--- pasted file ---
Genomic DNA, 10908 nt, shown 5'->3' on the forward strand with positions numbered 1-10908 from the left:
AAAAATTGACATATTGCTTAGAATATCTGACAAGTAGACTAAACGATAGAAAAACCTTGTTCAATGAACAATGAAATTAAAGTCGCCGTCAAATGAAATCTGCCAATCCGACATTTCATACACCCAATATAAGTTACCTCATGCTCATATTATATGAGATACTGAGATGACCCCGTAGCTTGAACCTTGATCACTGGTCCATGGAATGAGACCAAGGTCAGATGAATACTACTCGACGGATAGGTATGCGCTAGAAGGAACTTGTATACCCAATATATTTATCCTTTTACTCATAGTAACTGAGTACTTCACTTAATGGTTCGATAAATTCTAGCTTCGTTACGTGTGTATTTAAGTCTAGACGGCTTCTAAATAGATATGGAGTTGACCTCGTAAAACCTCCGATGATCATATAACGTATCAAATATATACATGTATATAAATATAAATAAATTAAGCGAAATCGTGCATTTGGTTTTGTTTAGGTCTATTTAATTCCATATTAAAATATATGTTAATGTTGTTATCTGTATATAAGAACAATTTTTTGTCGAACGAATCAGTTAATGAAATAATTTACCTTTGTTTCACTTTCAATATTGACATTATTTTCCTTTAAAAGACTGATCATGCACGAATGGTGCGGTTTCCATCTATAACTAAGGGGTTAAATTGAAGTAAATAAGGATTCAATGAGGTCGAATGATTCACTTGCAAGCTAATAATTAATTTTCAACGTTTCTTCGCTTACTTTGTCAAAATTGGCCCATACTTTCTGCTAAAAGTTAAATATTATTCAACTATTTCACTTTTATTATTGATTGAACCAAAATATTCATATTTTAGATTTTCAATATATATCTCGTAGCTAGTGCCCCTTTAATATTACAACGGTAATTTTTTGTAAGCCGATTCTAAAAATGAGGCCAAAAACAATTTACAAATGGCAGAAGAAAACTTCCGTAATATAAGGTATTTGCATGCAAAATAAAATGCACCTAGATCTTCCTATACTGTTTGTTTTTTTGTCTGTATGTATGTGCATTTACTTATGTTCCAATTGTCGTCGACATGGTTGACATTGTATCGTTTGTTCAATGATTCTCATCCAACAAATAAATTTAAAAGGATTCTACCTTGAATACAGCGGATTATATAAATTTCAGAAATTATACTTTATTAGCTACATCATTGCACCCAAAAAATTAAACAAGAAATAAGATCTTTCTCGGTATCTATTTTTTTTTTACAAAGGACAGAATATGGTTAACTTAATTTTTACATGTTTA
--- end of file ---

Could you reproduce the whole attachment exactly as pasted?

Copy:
Genomic DNA, 10908 nt, shown 5'->3' on the forward strand with positions numbered 1-10908 from the left:
AAAAATTGACATATTGCTTAGAATATCTGACAAGTAGACTAAACGATAGAAAAACCTTGTTCAATGAACAATGAAATTAAAGTCGCCGTCAAATGAAATCTGCCAATCCGACATTTCATACACCCAATATAAGTTACCTCATGCTCATATTATATGAGATACTGAGATGACCCCGTAGCTTGAACCTTGATCACTGGTCCATGGAATGAGACCAAGGTCAGATGAATACTACTCGACGGATAGGTATGCGCTAGAAGGAACTTGTATACCCAATATATTTATCCTTTTACTCATAGTAACTGAGTACTTCACTTAATGGTTCGATAAATTCTAGCTTCGTTACGTGTGTATTTAAGTCTAGACGGCTTCTAAATAGATATGGAGTTGACCTCGTAAAACCTCCGATGATCATATAACGTATCAAATATATACATGTATATAAATATAAATAAATTAAGCGAAATCGTGCATTTGGTTTTGTTTAGGTCTATTTAATTCCATATTAAAATATATGTTAATGTTGTTATCTGTATATAAGAACAATTTTTTGTCGAACGAATCAGTTAATGAAATAATTTACCTTTGTTTCACTTTCAATATTGACATTATTTTCCTTTAAAAGACTGATCATGCACGAATGGTGCGGTTTCCATCTATAACTAAGGGGTTAAATTGAAGTAAATAAGGATTCAATGAGGTCGAATGATTCACTTGCAAGCTAATAATTAATTTTCAACGTTTCTTCGCTTACTTTGTCAAAATTGGCCCATACTTTCTGCTAAAAGTTAAATATTATTCAACTATTTCACTTTTATTATTGATTGAACCAAAATATTCATATTTTAGATTTTCAATATATATCTCGTAGCTAGTGCCCCTTTAATATTACAACGGTAATTTTTTGTAAGCCGATTCTAAAAATGAGGCCAAAAACAATTTACAAATGGCAGAAGAAAACTTCCGTAATATAAGGTATTTGCATGCAAAATAAAATGCACCTAGATCTTCCTATACTGTTTGTTTTTTTGTCTGTATGTATGTGCATTTACTTATGTTCCAATTGTCGTCGACATGGTTGACATTGTATCGTTTGTTCAATGATTCTCATCCAACAAATAAATTTAAAAGGATTCTACCTTGAATACAGCGGATTATATAAATTTCAGAAATTATACTTTATTAGCTACATCATTGCACCCAAAAAATTAAACAAGAAATAAGATCTTTCTCGGTATCTATTTTTTTTTTACAAAGGACAGAATATGGTTAACTTAATTTTTACATGTTTA